Beaming in his bassinet, chuckling in his car seat and happy in his high chair, my baby boy Marko was always smiling.
Our third child, Marko was a relaxed, grinning version of his big brothers Petar, then six, and Aleksa, three. So, when he suddenly stopped smiling, I was worried.
‘I think there’s something really wrong,’ I told my husband, Andrija, 41, in February 2018.
At 16 months old, Marko had developed constant diarrhoea and was losing weight. His smiles had become screams and the diagnosis of lactose intolerance didn’t sit right.
One of our doctors suspected more, too, and after tests, Marko was given an ultrasound. That’s when we were told the devastating news – Marko had an orange-sized cancerous tumour, or neuroblastoma, in his abdomen
‘It has a very good prognosis,’ Marko’s oncologist reassured us. ‘We’ll remove the tumour and he should be fine.’
Incredibly, that’s what happened.
The tumour was also causing the diarrhoea, so once it was removed Marko’s tummy troubles were over. After six weeks of worry, Marko was smiling again.
But then, that October, when Marko was nearly two, he started limping.
‘There’s another tumour in his abdomen,’ the oncologist told us after an MRI. It measured 10cm, and there were also tumours in his pelvis, leg bones and bone marrow. It was an absolute shock to everyone.
Marko was the only child in the world whose low-risk neuroblastoma had mutated into a second, aggressive one. Doctors had no reason or explanation. And now we were facing a more dismal outcome.
‘One in four children die within five years of treatment for this kind of cancer,’ I read to Andrija, horrified, as I did research on the computer.
It was confronting and heartbreaking but we had to keep going for Marko. For the next year, our brave boy went through five cycles of chemo, a stem cell transplant and 20 gruelling rounds of radiation, followed by immunotherapy.
‘We’ll get you smiling again darling,’ I’d say. Some days, he was too unwell to open his eyes, other days he’d play with his dinosaurs and sing songs.
‘He’s responding well,’ we were told. ‘The tumour’s disappeared.’
It was comforting, but I knew the risks of relapse too well and Marko had already been so unlucky. ‘Surely there’s something else we can do to prevent it happening?’ I said to Andrija.
Googling like crazy, I found a hospital in New York doing a clinical trial, giving children who’d been treated for neuroblastomas like Marko’s a vaccine to prevent them developing again.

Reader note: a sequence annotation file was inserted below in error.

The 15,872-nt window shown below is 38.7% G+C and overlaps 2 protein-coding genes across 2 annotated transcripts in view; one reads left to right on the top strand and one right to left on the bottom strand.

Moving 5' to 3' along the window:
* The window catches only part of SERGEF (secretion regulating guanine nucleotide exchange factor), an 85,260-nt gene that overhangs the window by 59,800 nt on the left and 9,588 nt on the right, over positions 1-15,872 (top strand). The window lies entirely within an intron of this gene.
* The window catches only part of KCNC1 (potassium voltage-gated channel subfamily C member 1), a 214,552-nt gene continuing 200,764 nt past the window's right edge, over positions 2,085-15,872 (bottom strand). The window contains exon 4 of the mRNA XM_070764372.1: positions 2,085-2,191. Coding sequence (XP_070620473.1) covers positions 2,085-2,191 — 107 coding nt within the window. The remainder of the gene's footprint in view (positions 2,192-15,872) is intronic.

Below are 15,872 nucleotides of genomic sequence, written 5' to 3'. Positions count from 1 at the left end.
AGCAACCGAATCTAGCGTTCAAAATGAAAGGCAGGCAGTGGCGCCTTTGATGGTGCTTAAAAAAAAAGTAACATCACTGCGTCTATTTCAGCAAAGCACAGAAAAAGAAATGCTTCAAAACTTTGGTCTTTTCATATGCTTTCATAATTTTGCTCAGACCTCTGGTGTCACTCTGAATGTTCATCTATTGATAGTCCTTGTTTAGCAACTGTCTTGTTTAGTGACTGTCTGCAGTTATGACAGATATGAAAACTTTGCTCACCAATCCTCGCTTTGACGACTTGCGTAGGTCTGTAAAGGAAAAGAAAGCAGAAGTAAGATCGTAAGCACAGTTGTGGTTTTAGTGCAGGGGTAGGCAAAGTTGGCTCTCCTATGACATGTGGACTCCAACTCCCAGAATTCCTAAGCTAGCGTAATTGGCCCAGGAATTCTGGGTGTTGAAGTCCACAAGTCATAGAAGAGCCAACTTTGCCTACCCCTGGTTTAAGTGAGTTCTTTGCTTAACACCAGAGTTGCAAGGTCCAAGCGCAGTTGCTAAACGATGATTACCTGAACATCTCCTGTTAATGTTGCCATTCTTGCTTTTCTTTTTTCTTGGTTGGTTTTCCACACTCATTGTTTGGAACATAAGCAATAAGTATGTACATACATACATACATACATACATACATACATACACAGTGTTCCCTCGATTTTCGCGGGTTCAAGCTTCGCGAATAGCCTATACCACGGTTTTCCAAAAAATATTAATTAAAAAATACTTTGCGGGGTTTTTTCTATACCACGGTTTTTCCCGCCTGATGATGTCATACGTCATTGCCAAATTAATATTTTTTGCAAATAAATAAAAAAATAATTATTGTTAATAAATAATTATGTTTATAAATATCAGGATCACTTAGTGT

Excitedly, I showed Andrija and our oncologists who all agreed it would be perfect.
‘It’s not available in Australia,’ we were told. ‘It’s going to be very expensive.’
Talking to other Aussie families travelling for the treatment, we discovered it cost around $350,000 – more money than we could ever imagine.
‘We’ll sell the house,’ Andrija said. But we had two other kids to think of. We couldn’t do that to them. Crowdfunding online became our only option.
Friends and family were incredible. We raised $120,000 and, while we were so grateful, I still spent every night awake, worrying where the rest could come from.
Then came a strange kind of miracle.
Former Wallabies player Israel Folau started his own crowdfunding page. He’d been sacked by Rugby Australia after making a series of homophobic comments.
Despite his own personal wealth, he was asking the public to donate $3 million to fight for his job back. It caused an outcry, with the media saying that sites like GoFundMe were for sick kids and not wealthy sportsmen.
One journalist spotted Marko’s account and asked me to comment. ‘Okay,’ I agreed nervously. I didn’t want to cause trouble, but it did seem unfair that Folau had raised nearly $1 million in days, while we – and all the other desperate families out there – were nowhere near our goals to save our kids’ lives.
Marko and I did a few TV interviews and immediately, his account received a huge influx of donations. ‘We’re almost at our goal,’ I gasped checking our page.
Within 48 hours, we had $250,000. Together with the initial amount we’d raised, we could pay for the treatment and travel to the US with all three kids.
I was in tears.
Best of all, in February, Marko got the all clear from his latest neuroblastoma. Our trip to the US has been put on hold for now due to the coronavirus but we’re waiting for a new date from the hospital.
Hopefully it will prevent our boy getting sick again.
Our experience has made me feel responsible for other families fighting for funding so I’ve been writing to my MP, and anyone else I can. Families shouldn’t have to resort to crowdfunding when their child’s health hangs in the balance.
As for Marko, we don’t know what the future holds. But, for now he’s smiling again, and that’s all that matters.
To help, visit gofundme.com/f/markosmile
For more, see this week’s that’s life! – out now!